Whyare we here?

Armed conflict | Endemic/epidemic disease | Healthcare exclusion

Throughout 2017, Doctors Without Borders (MSF) responded to emergency medical needs arising from conflict and epidemics, while striving to maintain its existing healthcare programmes in South Sudan.

Tens of thousands of people in South Sudan have died and roughly one in three people have been forced from their homes since renewed conflict broke out in December 2013.

Two million people have fled to neighbouring countries, while another two million are displaced within South Sudan.

Security also remained a major challenge for humanitarians in 2017, as their facilities came under attack and it became increasingly dangerous to work in some areas.

MSF operates primary and secondary healthcare programmes in hospitals and clinics, runs outreach activities for displaced people and remote communities, responds to emergencies and outbreaks as they occur, and carries out preventive activities such as vaccination campaigns.

Greater Upper Nile region

In 2017, MSF carried out an emergency nutritional intervention in response to reports of high levels of malnutrition in Mayendit and Leer counties, which have been plagued by years of violent conflict.

MSF also set up a system in which South Sudanese staff travel with displaced people to provide medical care, including for victims of sexual violence.

MSF continued to provide primary and secondary healthcare in Lankien, including treatment for kala-azar (visceral leishmaniasis), despite fighting that forced staff to evacuate several times and civilians to escape into the bush.

The team also responded to a cholera outbreak, setting up a treatment centre in Lankien and oral rehydration points in three surrounding areas.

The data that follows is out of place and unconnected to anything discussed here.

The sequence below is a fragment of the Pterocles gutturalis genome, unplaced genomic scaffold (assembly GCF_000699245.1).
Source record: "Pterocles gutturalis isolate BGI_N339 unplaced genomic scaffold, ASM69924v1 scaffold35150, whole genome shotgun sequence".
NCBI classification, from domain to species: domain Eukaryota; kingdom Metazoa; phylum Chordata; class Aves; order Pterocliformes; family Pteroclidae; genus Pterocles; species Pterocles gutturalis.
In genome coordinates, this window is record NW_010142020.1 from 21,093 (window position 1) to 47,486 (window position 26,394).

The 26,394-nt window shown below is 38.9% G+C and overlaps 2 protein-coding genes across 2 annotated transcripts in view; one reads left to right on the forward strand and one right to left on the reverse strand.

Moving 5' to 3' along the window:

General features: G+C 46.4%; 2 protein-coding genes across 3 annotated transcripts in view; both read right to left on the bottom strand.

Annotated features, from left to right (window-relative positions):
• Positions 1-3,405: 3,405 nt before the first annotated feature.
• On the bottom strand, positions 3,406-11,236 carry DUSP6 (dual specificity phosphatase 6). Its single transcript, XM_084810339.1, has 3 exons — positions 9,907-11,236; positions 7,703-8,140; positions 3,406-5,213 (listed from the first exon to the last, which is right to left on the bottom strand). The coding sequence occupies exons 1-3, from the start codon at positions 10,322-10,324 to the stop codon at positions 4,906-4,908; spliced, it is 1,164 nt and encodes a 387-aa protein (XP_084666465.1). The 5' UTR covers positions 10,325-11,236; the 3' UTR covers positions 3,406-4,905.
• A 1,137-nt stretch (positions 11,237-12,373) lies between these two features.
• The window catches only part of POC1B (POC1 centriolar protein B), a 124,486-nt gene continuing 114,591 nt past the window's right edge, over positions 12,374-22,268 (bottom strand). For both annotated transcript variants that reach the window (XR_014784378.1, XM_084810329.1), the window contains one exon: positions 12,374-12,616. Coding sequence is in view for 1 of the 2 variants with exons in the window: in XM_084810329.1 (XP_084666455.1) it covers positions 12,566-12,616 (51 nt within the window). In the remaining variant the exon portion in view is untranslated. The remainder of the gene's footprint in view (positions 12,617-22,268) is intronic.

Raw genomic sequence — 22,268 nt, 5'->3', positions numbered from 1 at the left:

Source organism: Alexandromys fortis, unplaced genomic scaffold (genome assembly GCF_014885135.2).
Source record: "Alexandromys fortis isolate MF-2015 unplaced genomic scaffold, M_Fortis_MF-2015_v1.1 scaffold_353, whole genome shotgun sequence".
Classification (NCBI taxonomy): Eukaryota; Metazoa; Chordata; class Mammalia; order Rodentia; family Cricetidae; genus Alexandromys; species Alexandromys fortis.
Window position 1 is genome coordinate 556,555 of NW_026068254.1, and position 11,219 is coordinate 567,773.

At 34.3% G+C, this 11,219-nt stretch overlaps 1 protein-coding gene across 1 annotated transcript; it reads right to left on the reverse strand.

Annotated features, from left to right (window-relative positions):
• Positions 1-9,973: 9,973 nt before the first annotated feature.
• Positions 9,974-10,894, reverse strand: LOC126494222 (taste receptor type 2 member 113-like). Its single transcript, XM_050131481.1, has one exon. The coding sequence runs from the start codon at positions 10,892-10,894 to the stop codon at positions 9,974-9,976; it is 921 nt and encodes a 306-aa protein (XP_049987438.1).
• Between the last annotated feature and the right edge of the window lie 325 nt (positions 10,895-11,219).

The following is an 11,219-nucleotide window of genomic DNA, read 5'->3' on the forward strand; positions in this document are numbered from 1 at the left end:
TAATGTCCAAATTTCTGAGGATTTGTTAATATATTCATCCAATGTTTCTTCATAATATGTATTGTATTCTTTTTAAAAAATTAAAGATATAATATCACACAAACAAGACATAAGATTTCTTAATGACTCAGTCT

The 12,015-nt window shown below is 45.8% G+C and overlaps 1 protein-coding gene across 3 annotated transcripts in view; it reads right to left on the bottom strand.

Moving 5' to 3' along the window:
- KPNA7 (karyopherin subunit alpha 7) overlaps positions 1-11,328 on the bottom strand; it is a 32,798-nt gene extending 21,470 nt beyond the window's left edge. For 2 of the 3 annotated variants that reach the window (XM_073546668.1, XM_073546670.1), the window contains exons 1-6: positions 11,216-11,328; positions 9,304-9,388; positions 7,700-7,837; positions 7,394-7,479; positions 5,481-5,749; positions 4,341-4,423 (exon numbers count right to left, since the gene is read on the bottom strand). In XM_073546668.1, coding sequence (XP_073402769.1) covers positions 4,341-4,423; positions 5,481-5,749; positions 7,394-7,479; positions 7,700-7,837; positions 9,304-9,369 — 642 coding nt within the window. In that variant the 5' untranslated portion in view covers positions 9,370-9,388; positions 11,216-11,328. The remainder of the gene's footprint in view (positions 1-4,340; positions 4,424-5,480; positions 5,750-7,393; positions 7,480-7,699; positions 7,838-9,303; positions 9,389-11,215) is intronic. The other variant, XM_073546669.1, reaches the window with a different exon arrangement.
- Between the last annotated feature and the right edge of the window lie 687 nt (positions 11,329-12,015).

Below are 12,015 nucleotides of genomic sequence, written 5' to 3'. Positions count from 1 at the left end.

In Fangak, a remote opposition-held area, MSF manages the emergency room, operating theatre and inpatient feeding centre, as well as the paediatric, adult and maternity wards at Old Fangak hospital. In 2017, teams also opened an outpatient clinic in nearby Phom, and deployed mobile clinics along the Zeraf River.

In Pibor, MSF continues to be the sole provider of medical services to the Murle people, operating through one primary healthcare centre and two primary healthcare units in Lekongole and Gumruk. At their peak, malnutrition rates amongst our patients were three times higher in 2017 than in the previous year.

MSF’s clinic in Pibor was attacked twice in 2017, forcing the team to suspend activities temporarily. Violent clashes also resulted in the closure of two MSF projects in Upper Nile state.

In late January, fighting between government and opposition forces in Wau Shilluk forced people, including MSF staff, to flee.

The MSF hospital was subsequently looted and destroyed and the team evacuated to Kodok, where they continued to provide healthcare to those who had been displaced. In April, Kodok was also attacked, and staff and patients fled with the local population to Aburoc.

Here, the team set up a field hospital, responded to a cholera outbreak in the makeshift camp, and supported remote communities with decentralised care.

Towards the end of 2017, following fighting that led to further displacement, MSF started running clinics on boats to serve people in isolated villages along the Akobo and Pibor rivers, where there are few health facilities.

MSF continues to develop its decentralised model of primary healthcare in order to reach as many people in these scattered communities as possible.

MSF continued to run a clinic in Mayom town in collaboration with the Ministry of Health, offering basic primary and emergency healthcare, as well as treatment for HIV and tuberculosis (TB).